Django Reinhardt ranks even yet as amongst the most creative of European jazz musicians. He was born on 23 January 1910 into a wandering gypsy family on the Belgian frontier. Music, particularly guitar music, was part of everyday life and at twelve Django, self-taught, mastered the banjo-guitar in an amazingly short time. He was hooked.
Within a year or two he was accomplished enough to play at various Parisian nightclub and cafe gigs, his absence of sight-reading abilities proving no obstacle. In these early days Django acted mainly as accompanist to accordionists like Guerino, Alexander and Jean Vaissade and his opportunities to play jazz or standards were strictly limited to informal out-of-hours sessions. An offer from the famous British bandleader Jack Hylton to join his orchestra was forthcoming, but in the event never materialised.
Tragedy struck in November 1928 when Django suffered serious burns to his right leg and left hand in a caravan fire. These injuries caused him to be bedridden for eighteen months during which time the leg healed very well but the third and fourth fingers of the hand (his fret hand) remained virtually paralysed. During his long recuperation Django had to work out a new way of playing his beloved guitar and with a great deal of determined application and persistence he not only became a greater player than before but in so doing formulated an original new style. His appetite for jazz too had been further whetted when a friend played for him some of the recent American recordings by Louis Armstrong, Joe Venuti and Eddie Lang et al.
Back on the scene during 1930, Django teamed up awhile with a young Jean Sablon, playing 'Eddie Lang' to Sablon's 'Bing Crosby'.
The creation of The Quintet Of The Hot Club Of France happened almost by accident in the dressing room of the Hotel Claridge in Paris on the Champs-Elysees. Django and Stephane Grappelli were working in the same band there and one evening before a performance Django was plucking at his guitar when Stephane joined in on violin. Before long bassist Louis Vola added his contribution as did Django's brother Joseph on rhythm guitar - et voila! There you (almost) have it. This group, with the addition of a second rhythm guitarist (originally Roger Chaput) were adopted by the Hot Club of France who presented the quintet at a Salle Pleyel concert on the same bill as Coleman Hawkins. From this occasion they became known as The Quintet Of The Hot Club Of France and with Stephane Grappelli and Django Reinhardt as its nucleus flourished until the outbreak of war.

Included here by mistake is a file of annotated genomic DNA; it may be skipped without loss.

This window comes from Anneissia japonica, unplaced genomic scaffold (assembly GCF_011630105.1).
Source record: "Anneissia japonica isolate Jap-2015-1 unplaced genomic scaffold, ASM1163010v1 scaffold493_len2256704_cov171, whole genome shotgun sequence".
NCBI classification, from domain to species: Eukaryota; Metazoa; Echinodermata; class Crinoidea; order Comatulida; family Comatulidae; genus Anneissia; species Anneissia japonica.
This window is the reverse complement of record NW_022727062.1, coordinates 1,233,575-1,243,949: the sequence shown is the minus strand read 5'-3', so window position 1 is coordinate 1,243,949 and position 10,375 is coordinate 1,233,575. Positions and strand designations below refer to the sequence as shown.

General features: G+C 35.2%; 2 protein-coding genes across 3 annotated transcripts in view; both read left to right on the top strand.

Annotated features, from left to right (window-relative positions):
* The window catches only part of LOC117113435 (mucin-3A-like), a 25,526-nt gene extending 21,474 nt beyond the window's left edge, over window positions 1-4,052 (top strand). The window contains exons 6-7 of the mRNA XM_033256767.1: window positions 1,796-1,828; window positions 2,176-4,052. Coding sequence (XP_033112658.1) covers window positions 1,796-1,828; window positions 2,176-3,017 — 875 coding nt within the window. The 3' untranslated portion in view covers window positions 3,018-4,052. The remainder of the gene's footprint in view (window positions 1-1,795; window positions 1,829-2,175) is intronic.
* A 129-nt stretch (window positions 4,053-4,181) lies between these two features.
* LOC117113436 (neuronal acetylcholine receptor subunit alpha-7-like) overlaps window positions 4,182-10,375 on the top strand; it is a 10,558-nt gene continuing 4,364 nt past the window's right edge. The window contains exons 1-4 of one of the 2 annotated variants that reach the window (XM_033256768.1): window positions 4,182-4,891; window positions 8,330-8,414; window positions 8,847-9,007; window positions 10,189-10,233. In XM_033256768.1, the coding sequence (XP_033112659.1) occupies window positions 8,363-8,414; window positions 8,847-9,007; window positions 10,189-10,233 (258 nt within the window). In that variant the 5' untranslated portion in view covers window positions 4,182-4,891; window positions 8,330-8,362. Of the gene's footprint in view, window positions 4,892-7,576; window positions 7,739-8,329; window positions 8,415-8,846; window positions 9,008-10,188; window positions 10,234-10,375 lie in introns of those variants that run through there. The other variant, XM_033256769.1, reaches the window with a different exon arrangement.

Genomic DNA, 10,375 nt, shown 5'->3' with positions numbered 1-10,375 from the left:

Just as Eddie Lang had been Django's main influence, so Joe Venuti was Stephane's. By the time of the formation of The Quintet Of The Hot Club Of France however, both musicians had developed their own individual voices.
Additionally, Stephane was an accomplished pianist and can be heard in this capacity on several recordings, though none in this collection. Django gave Stephane and the other quintet members a hard time by all accounts with his unreliability and predilection to 'disappearing' for a few days if the mood took him. Despite these difficulties, Stephane's steadying influence kept the group together, earning our eternal gratitude into the bargain.
This collection spans the QHCF's complete recorded output, from the first session in December 1934 to the last (with Grappelli and Reinhardt as common denominators) in August 1939. From the outset they showed themselves to be a highly polished, accomplished, and what is most important, compelling unit. The first label they recorded for was Odeon (two sides), but the company refused to release the record on the grounds that it was too 'modern'! Ultraphone then recorded the first of their commercially released sides in December 1934, unwisely letting the quintet go after a year. For the remainder of their existence they recorded for Polydor, Pathe and Decca.
By 1939 the QHCF was going from strength to strength; both Django and Stephane had become more daring and adventurous and the rhythm section's backing was more subtle. The outbreak of war on 3 September found the unit in London. Stephane remained for the duration; Django risked taking a boat back to France. The great days of The Quintet Of The Hot Club Of France were over.
During the war, in occupied France, Django kept a low profile. He continued to record, including some superb sides in Brussels in the spring of 1942 for the Rythme label (unfortunately pressed on inferior material). In 1946 he travelled to the USA to take part in a series of concerts with Duke Ellington. Playing an amplified guitar for the first time, the concerts were only a moderate success. Back in France his preoccupation with bop and in keeping up to date seems to have dampened his creative spark a little. Additionally, the influence of the late American guitarist Charlie Christian now held sway with the post-war generation. From 1946, firstly in London and later in Paris there were reunions between Django and Stephane but, with a few exceptions, these had lost their pre-war edge.
Django died, aged only 43, in 1953 but his rich legacy of recordings proves time and time again that he was not only a virtuoso but a genius.
HUGH PALMER 1994
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